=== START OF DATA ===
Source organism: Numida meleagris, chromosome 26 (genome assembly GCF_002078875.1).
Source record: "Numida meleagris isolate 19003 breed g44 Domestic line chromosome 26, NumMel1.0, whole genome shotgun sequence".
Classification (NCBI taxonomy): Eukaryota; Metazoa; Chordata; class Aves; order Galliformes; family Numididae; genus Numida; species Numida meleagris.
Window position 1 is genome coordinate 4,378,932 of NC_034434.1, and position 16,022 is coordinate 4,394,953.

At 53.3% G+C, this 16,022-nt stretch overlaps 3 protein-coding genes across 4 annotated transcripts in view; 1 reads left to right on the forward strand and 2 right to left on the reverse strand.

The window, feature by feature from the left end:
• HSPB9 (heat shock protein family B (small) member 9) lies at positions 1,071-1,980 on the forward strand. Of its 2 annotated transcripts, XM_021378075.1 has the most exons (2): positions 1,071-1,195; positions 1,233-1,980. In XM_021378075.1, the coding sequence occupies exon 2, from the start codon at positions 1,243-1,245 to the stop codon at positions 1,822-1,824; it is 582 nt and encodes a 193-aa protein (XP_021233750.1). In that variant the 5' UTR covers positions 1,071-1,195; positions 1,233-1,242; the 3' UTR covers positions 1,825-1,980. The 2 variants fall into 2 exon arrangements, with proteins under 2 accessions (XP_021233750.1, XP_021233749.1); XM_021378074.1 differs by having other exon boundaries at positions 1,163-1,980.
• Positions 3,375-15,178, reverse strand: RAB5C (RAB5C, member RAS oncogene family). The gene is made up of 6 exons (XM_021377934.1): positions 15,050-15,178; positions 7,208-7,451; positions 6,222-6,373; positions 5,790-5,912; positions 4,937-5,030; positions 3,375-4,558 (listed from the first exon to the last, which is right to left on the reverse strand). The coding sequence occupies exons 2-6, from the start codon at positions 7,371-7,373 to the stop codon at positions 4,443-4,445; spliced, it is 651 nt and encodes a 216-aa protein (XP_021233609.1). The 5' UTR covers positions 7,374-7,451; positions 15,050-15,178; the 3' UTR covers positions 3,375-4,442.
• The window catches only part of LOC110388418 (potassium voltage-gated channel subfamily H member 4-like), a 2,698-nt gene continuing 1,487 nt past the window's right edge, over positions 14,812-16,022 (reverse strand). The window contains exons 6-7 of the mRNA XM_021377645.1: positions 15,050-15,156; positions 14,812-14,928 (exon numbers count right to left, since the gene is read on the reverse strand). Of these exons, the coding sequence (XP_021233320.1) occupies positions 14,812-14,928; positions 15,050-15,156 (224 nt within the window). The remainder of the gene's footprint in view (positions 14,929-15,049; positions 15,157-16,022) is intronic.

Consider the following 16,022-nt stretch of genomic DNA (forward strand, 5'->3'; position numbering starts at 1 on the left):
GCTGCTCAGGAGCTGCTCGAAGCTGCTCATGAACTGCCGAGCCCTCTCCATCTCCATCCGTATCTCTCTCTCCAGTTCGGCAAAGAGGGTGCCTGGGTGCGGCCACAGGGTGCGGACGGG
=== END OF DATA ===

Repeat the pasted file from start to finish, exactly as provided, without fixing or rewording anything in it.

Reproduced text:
Source organism: Numida meleagris, chromosome 26 (genome assembly GCF_002078875.1).
Source record: "Numida meleagris isolate 19003 breed g44 Domestic line chromosome 26, NumMel1.0, whole genome shotgun sequence".
Classification (NCBI taxonomy): Eukaryota; Metazoa; Chordata; class Aves; order Galliformes; family Numididae; genus Numida; species Numida meleagris.
Window position 1 is genome coordinate 4,378,932 of NC_034434.1, and position 16,022 is coordinate 4,394,953.

At 53.3% G+C, this 16,022-nt stretch overlaps 3 protein-coding genes across 4 annotated transcripts in view; 1 reads left to right on the forward strand and 2 right to left on the reverse strand.

The window, feature by feature from the left end:
• HSPB9 (heat shock protein family B (small) member 9) lies at positions 1,071-1,980 on the forward strand. Of its 2 annotated transcripts, XM_021378075.1 has the most exons (2): positions 1,071-1,195; positions 1,233-1,980. In XM_021378075.1, the coding sequence occupies exon 2, from the start codon at positions 1,243-1,245 to the stop codon at positions 1,822-1,824; it is 582 nt and encodes a 193-aa protein (XP_021233750.1). In that variant the 5' UTR covers positions 1,071-1,195; positions 1,233-1,242; the 3' UTR covers positions 1,825-1,980. The 2 variants fall into 2 exon arrangements, with proteins under 2 accessions (XP_021233750.1, XP_021233749.1); XM_021378074.1 differs by having other exon boundaries at positions 1,163-1,980.
• Positions 3,375-15,178, reverse strand: RAB5C (RAB5C, member RAS oncogene family). The gene is made up of 6 exons (XM_021377934.1): positions 15,050-15,178; positions 7,208-7,451; positions 6,222-6,373; positions 5,790-5,912; positions 4,937-5,030; positions 3,375-4,558 (listed from the first exon to the last, which is right to left on the reverse strand). The coding sequence occupies exons 2-6, from the start codon at positions 7,371-7,373 to the stop codon at positions 4,443-4,445; spliced, it is 651 nt and encodes a 216-aa protein (XP_021233609.1). The 5' UTR covers positions 7,374-7,451; positions 15,050-15,178; the 3' UTR covers positions 3,375-4,442.
• The window catches only part of LOC110388418 (potassium voltage-gated channel subfamily H member 4-like), a 2,698-nt gene continuing 1,487 nt past the window's right edge, over positions 14,812-16,022 (reverse strand). The window contains exons 6-7 of the mRNA XM_021377645.1: positions 15,050-15,156; positions 14,812-14,928 (exon numbers count right to left, since the gene is read on the reverse strand). Of these exons, the coding sequence (XP_021233320.1) occupies positions 14,812-14,928; positions 15,050-15,156 (224 nt within the window). The remainder of the gene's footprint in view (positions 14,929-15,049; positions 15,157-16,022) is intronic.

Consider the following 16,022-nt stretch of genomic DNA (forward strand, 5'->3'; position numbering starts at 1 on the left):
GCTGCTCAGGAGCTGCTCGAAGCTGCTCATGAACTGCCGAGCCCTCTCCATCTCCATCCGTATCTCTCTCTCCAGTTCGGCAAAGAGGGTGCCTGGGTGCGGCCACAGGGTGCGGACGGG